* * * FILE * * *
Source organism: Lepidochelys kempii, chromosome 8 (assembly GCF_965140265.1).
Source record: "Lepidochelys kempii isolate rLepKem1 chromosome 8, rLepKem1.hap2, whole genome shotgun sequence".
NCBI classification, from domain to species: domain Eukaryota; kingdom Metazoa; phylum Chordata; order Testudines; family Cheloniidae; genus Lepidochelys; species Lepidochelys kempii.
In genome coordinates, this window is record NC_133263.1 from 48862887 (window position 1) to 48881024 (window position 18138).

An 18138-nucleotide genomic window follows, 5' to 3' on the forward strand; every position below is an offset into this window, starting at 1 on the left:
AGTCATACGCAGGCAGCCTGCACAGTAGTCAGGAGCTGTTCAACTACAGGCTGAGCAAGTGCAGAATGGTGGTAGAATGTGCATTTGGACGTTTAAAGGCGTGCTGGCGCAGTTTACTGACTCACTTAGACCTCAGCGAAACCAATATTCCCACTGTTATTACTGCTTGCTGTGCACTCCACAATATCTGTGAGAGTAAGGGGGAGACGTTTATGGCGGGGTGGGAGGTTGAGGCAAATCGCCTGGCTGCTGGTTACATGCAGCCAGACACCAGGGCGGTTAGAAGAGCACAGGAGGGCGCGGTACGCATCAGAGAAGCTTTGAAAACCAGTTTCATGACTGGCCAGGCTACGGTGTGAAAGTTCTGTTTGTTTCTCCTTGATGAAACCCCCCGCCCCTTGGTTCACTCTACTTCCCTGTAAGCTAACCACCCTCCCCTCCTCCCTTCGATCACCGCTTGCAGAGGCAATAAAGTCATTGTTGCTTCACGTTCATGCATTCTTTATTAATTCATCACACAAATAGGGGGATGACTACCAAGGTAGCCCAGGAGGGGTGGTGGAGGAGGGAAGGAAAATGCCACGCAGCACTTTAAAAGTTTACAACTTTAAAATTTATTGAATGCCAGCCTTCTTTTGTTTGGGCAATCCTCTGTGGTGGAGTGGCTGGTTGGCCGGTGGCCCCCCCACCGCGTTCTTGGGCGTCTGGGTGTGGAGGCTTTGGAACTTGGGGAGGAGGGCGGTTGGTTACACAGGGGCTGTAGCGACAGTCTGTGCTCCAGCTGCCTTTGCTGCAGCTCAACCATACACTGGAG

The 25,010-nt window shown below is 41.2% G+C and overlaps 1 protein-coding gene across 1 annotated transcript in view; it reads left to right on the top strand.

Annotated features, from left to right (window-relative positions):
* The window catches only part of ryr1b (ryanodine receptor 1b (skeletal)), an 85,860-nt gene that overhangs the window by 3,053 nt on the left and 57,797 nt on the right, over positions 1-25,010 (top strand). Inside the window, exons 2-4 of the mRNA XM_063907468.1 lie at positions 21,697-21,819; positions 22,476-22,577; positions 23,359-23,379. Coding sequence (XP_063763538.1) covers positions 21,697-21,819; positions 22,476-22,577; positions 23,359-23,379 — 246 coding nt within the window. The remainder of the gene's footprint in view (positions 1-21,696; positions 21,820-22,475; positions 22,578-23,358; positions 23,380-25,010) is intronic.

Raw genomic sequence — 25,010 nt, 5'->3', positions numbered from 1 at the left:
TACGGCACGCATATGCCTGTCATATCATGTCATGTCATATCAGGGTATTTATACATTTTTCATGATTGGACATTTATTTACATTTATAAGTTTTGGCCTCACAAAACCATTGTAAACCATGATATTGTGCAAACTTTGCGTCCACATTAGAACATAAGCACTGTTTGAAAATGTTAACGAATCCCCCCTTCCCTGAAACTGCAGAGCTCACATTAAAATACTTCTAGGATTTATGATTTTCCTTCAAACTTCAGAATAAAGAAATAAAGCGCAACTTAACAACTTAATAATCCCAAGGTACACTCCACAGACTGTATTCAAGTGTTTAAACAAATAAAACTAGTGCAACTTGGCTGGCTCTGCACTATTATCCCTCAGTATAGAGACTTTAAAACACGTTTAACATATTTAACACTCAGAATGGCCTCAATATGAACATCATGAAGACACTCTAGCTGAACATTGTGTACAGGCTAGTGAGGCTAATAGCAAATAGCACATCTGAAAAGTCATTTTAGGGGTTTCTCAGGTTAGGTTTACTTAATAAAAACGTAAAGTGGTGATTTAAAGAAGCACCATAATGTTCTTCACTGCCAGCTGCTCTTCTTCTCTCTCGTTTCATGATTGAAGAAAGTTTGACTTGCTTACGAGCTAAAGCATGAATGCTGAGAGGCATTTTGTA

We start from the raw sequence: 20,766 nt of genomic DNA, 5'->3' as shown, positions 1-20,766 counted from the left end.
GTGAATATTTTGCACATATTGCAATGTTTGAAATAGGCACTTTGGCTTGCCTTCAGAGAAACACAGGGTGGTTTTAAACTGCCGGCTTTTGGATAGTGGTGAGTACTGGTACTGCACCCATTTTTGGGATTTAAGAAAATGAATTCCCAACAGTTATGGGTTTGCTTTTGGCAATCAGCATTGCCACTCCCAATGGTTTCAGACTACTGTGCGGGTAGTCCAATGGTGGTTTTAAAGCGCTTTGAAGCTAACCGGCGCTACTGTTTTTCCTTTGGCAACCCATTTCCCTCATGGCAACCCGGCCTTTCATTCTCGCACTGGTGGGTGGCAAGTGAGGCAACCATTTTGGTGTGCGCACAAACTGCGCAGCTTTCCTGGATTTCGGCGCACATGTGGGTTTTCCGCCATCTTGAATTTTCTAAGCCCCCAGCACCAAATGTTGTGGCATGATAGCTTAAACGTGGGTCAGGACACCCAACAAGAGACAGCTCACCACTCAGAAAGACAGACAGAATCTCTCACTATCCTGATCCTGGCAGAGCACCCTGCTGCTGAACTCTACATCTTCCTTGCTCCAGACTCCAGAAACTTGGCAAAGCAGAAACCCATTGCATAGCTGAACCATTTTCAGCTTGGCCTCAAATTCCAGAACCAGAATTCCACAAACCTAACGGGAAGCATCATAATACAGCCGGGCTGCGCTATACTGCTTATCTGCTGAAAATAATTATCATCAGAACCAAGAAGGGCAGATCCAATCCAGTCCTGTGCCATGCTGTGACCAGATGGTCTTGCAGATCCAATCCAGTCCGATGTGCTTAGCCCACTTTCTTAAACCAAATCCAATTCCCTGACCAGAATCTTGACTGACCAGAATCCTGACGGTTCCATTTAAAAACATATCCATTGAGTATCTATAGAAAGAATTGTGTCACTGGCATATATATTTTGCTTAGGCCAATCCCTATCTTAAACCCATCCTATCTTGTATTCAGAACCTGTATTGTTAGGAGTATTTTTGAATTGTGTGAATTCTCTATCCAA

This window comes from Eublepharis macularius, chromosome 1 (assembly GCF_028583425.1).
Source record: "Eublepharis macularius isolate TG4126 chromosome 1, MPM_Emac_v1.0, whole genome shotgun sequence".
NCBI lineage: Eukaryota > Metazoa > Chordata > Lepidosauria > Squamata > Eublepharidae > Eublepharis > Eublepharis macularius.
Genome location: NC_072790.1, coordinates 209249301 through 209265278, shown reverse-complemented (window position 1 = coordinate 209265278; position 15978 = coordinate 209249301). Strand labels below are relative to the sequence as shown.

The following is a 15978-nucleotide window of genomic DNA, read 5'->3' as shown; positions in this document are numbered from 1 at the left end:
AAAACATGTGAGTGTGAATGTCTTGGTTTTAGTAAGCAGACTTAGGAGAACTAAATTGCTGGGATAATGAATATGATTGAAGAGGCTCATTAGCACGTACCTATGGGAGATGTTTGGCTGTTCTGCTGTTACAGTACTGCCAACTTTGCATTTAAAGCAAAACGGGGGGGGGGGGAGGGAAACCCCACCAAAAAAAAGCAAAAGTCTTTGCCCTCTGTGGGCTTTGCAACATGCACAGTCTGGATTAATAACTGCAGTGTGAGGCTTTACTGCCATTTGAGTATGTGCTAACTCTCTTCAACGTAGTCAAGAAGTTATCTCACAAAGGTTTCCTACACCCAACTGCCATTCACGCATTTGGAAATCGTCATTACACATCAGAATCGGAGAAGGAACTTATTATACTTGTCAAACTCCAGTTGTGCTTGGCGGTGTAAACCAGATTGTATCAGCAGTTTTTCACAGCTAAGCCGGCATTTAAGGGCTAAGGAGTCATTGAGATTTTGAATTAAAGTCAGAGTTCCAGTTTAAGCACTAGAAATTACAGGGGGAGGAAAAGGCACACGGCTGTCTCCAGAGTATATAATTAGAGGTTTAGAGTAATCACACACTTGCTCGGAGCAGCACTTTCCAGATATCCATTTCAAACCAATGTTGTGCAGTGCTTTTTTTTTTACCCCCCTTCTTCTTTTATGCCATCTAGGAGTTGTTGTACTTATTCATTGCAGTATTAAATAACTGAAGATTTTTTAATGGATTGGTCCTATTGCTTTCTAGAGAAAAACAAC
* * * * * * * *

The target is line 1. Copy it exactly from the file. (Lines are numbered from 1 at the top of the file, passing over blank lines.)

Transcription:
Source organism: Lepidochelys kempii, chromosome 8 (assembly GCF_965140265.1).